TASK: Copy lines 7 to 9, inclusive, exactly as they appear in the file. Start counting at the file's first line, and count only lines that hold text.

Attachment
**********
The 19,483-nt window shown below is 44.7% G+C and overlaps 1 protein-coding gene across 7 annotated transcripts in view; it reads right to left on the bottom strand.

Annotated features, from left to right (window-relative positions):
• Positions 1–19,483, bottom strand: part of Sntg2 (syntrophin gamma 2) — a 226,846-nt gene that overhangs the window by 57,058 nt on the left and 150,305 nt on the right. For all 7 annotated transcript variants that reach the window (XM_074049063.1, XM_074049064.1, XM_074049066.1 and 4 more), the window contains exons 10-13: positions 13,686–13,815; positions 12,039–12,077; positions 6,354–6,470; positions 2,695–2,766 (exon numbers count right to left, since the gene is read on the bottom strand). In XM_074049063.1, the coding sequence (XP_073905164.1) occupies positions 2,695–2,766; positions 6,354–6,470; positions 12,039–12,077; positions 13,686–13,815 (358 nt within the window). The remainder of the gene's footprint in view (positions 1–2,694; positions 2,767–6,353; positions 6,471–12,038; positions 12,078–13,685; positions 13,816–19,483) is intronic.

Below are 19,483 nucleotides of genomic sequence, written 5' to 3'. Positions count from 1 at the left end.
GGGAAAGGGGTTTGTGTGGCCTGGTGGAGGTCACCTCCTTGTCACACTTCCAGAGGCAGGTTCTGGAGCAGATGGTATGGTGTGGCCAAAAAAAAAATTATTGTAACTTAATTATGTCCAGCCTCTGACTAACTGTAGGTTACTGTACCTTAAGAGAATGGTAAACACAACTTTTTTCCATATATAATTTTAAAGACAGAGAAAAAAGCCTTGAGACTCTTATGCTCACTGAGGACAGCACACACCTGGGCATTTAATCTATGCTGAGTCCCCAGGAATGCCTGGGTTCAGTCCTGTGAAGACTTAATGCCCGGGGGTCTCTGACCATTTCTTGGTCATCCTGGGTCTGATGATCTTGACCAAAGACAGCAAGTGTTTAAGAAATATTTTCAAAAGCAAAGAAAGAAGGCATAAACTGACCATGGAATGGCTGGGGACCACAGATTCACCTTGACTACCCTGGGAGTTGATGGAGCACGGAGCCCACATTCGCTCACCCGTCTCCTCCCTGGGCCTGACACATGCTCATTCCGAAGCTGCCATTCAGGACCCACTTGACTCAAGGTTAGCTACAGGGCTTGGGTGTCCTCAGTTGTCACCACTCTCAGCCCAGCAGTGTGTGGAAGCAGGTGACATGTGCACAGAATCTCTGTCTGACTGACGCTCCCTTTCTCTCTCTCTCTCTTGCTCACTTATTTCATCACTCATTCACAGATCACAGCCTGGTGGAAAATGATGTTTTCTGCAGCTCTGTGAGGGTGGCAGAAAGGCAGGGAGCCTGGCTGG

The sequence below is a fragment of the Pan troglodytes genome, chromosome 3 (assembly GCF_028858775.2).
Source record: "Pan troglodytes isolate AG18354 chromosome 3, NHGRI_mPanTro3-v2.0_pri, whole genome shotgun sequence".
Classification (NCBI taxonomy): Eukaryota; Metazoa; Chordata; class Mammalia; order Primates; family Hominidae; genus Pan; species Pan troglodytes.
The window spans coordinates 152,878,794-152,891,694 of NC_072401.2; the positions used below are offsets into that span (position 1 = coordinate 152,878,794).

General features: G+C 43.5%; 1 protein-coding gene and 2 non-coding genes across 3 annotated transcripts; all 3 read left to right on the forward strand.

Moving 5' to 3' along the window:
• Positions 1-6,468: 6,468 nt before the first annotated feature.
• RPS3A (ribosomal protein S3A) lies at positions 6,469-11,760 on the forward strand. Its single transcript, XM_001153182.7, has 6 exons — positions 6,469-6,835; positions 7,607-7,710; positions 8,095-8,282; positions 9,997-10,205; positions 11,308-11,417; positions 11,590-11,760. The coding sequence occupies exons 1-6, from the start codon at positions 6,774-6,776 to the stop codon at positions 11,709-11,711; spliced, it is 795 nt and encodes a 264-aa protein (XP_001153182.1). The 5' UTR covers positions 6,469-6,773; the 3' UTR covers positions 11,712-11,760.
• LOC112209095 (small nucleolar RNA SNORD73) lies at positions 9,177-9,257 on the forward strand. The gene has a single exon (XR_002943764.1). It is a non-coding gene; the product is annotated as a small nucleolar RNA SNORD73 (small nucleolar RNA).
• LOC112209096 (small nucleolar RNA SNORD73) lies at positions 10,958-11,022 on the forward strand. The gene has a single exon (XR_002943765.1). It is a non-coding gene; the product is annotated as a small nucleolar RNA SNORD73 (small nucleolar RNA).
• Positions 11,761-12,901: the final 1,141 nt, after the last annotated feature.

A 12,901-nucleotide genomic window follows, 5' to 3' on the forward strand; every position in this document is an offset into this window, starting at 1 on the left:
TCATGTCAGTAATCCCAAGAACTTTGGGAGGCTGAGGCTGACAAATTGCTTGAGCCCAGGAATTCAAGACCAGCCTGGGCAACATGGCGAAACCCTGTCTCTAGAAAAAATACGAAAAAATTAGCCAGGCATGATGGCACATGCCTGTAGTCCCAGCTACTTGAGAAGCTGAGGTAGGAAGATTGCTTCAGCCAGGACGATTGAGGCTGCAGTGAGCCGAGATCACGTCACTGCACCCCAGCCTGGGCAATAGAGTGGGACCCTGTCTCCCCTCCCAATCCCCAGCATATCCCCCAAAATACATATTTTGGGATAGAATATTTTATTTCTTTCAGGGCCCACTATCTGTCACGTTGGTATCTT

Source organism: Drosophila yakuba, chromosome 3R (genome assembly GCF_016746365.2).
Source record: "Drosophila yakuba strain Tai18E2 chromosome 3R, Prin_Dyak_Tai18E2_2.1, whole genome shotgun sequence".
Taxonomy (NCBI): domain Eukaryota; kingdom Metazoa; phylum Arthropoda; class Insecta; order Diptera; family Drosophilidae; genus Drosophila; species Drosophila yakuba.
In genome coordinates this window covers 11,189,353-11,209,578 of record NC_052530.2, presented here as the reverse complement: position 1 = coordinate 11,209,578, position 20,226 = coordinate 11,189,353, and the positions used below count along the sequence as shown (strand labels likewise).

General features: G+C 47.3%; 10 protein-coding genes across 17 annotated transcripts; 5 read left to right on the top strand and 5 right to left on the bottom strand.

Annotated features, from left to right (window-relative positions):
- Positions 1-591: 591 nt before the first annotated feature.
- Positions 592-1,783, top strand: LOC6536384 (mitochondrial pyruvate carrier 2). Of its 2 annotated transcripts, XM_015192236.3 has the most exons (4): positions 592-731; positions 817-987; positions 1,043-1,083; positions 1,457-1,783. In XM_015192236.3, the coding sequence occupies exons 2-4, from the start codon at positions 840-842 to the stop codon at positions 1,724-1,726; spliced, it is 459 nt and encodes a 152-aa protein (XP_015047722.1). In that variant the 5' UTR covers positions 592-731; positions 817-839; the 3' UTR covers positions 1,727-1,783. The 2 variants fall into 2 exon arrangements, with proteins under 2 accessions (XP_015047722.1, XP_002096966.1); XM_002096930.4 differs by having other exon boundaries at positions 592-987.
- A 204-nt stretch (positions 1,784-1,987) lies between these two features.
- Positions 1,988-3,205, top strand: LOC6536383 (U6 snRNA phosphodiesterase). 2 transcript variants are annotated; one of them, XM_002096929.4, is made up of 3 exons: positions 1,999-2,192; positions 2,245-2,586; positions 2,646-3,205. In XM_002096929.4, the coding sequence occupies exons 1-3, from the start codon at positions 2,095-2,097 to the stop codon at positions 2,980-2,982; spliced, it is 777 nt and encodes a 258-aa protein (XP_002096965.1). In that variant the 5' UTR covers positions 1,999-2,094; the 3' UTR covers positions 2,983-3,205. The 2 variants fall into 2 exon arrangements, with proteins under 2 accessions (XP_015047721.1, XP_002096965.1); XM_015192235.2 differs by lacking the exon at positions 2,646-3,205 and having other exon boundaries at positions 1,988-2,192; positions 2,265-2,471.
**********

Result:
Source record: "Pan troglodytes isolate AG18354 chromosome 3, NHGRI_mPanTro3-v2.0_pri, whole genome shotgun sequence".
Classification (NCBI taxonomy): Eukaryota; Metazoa; Chordata; class Mammalia; order Primates; family Hominidae; genus Pan; species Pan troglodytes.
The window spans coordinates 152,878,794-152,891,694 of NC_072401.2; the positions used below are offsets into that span (position 1 = coordinate 152,878,794).